Friday, October 24, 2014

Goody two shoes: Lessons in volunteer management for the SAF Volunteer Corps pioneer team

The Republic of Singapore Navy (RSN) fast landing craft approached the Indonesian shore, fully loaded with passengers all keyed up and eager for action. Ramp down. Boots on Indonesian soil and the first "shots" recorded were a mix of selfies and images of the battered landscape.

Those who watched the antics by disaster tourists embedded among genuine volunteers frowned at the spectacle. This scene was played out during the closing chapter of Singapore's contribution to the humanitarian assistance and disaster relief work, codenamed Operation Flying Eagle, in earthquake and tsunami hit Meulaboh.

The motley crew of civilian volunteers had been shipped to Meulaboh aboard an RSN tank landing ship, their two-day journey there drawing upon that mental quality that lived up to the name ship of that class of LST.

The RSN's experience shows that despite the best of intentions from civilian volunteers and their military host, mixing people plucked from civvie street into a military environment is fraught with perils in expectation management. The is also the human dynamic, principally the interplay of group dynamics among volunteers and between the host as opinions are shaped and in group/out group cliques forged in a hierarchical military environment.

Not all civilians adapt well to military life. This lifestyle change doesn't come more stark than life aboard a Singapore navy man-of-war, haze gray and underway, far from the comfort zone of landlubbers unused to shipboard life.

Speak to the RSN's OFE alumni and you may hear about the challenges in hosting volunteers as not all responded well to authority or to their peers or were polite in voicing their grouses. And these were civilians who had stepped forward on their own free will to do good.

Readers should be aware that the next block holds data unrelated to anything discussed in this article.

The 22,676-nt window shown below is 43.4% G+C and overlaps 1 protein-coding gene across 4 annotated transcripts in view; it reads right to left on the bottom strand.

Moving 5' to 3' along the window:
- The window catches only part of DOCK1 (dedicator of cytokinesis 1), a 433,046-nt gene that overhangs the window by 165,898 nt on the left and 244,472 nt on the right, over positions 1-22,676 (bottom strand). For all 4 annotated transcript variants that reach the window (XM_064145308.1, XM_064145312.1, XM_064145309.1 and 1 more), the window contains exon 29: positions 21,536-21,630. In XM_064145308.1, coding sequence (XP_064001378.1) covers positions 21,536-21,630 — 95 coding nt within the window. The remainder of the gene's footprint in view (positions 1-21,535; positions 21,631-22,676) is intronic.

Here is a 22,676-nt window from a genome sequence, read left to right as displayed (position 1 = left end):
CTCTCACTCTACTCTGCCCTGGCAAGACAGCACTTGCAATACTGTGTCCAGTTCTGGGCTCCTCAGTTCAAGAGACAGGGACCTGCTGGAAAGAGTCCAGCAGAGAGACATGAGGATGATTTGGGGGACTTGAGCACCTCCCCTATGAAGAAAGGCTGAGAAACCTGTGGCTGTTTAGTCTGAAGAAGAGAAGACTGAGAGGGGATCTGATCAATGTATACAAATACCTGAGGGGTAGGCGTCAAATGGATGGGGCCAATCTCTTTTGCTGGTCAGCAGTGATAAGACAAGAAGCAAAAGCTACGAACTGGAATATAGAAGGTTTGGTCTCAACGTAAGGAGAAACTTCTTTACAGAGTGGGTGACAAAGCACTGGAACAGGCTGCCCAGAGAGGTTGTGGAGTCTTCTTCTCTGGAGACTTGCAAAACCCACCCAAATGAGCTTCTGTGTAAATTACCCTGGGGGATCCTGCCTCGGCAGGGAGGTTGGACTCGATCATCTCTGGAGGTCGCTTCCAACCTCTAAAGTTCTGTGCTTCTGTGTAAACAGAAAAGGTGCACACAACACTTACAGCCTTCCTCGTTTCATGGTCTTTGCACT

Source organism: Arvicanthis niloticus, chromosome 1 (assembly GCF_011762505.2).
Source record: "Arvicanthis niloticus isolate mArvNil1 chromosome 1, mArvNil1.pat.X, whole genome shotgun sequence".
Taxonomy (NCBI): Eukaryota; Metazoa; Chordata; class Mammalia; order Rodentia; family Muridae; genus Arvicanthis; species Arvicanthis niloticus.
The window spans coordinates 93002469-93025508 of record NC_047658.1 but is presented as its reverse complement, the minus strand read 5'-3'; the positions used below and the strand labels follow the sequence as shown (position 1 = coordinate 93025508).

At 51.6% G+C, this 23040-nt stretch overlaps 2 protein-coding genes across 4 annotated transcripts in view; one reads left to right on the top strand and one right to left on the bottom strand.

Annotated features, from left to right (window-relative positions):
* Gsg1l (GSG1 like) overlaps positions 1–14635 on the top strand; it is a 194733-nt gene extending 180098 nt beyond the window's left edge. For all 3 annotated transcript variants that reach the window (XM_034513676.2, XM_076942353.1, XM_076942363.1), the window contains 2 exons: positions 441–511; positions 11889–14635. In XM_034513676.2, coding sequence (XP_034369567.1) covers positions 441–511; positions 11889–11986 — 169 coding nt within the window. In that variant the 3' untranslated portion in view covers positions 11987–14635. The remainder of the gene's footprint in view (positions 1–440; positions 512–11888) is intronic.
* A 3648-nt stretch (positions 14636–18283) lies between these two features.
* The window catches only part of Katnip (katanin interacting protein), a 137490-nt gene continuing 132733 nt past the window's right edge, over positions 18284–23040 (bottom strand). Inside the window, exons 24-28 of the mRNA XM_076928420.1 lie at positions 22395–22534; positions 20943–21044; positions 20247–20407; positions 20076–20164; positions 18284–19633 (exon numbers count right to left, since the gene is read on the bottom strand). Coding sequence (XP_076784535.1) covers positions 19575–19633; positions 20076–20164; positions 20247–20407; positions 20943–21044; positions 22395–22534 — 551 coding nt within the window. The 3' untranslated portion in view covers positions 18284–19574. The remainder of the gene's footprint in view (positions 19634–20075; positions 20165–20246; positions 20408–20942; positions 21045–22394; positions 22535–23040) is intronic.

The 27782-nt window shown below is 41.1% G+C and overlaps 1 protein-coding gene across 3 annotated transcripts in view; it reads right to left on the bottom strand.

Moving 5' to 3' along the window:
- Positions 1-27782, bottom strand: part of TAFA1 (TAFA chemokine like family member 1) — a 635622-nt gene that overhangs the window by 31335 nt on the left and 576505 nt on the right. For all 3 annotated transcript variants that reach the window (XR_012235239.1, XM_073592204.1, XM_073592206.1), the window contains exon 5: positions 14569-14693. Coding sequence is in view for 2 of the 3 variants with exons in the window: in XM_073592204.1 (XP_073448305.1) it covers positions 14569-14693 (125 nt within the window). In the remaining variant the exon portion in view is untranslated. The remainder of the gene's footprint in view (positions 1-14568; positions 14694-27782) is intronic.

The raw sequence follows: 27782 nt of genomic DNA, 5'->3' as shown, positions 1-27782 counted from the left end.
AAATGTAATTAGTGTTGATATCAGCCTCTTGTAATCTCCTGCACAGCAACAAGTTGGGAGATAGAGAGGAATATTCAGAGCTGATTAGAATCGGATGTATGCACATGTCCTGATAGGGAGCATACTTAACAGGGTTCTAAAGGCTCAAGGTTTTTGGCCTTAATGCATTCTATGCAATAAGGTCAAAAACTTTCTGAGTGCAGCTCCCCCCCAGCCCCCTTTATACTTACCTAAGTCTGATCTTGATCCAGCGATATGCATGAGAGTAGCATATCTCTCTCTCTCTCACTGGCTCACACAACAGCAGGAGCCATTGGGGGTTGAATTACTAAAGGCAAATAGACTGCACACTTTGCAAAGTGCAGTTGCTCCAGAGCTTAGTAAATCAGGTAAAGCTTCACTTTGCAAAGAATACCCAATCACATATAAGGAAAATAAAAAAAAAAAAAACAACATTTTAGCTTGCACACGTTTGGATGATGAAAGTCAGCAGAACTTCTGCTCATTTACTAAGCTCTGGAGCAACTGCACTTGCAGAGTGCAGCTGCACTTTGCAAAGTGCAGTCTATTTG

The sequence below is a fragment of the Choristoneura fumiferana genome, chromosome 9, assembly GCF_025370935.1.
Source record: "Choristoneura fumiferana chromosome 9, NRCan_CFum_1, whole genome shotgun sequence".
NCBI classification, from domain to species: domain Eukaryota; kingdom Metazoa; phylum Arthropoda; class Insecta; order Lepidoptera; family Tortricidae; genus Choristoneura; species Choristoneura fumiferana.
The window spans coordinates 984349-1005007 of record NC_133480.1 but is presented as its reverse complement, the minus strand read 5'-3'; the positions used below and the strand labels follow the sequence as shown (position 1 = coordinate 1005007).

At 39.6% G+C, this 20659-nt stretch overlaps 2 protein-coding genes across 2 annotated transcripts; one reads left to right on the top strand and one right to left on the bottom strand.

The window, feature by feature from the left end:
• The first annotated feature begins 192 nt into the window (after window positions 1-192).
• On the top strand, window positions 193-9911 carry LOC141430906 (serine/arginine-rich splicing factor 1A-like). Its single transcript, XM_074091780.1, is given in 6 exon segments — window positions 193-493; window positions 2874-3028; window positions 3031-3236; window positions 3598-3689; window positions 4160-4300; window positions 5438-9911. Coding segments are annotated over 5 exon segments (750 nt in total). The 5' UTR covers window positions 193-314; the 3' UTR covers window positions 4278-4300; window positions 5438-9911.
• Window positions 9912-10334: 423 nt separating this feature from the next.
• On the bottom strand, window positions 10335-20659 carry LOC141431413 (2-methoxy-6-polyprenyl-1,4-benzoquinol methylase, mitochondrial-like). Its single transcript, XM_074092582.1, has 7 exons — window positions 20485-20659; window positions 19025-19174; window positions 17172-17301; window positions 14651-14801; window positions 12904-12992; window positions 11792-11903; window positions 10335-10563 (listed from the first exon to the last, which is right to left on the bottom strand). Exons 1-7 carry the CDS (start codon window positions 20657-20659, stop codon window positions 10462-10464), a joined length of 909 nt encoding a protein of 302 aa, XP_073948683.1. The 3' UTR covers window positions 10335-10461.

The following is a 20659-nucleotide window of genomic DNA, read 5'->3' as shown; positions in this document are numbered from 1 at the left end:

Lessons gleaned from OFE 10 years ago point to the path the Singapore Armed Forces Volunteer Corps (SAFVC) can avoid relearning with astute management of volunteer applicants at all touch points leading to their first taste of military life.

But even with the best effort at mapping touch points so that proactive action can be taken in assessing, selecting and inducting the best candidates, some people may, alas, chose to drop out.

Again, our Navy holds lessons to how candidates can be galvanised to press on. Visit the Naval Diving Unit and one may hear how tadpoles can voluntarily drop out by simply ringing a bell. It is as simple as that. A few clangs of that blooming bell and you can drop out of Hell Week.

Despite this easy way out, tadpoles rarely do so. Why?

Perhaps the Navy's commitment to the quality of a candidate over sheer recruitment numbers presents the NDU training cadre with candidates imbued with the right motivation and personal resolve to adapt and get on with the job.

Numbers aside, it is good to know the SAFVC is likewise committed to handpicking quality candidates over filling vacancies. Their's is no numbers game.

Turning concept into reality is never easy, particularly for the pioneer batch tasked with shaping the SAFVC from a paper plan into a credible source of human capital to augment the SAF.

Yet, those at the helm must believe innately that the cause is worthwhile, the objectives attainable and remain steadfast and vigilant as they focus on the tasks at hand, even as naysayers nip at their heels.

Results will show.

If you think you have what it takes to join the SAF Volunteer Corps, click here

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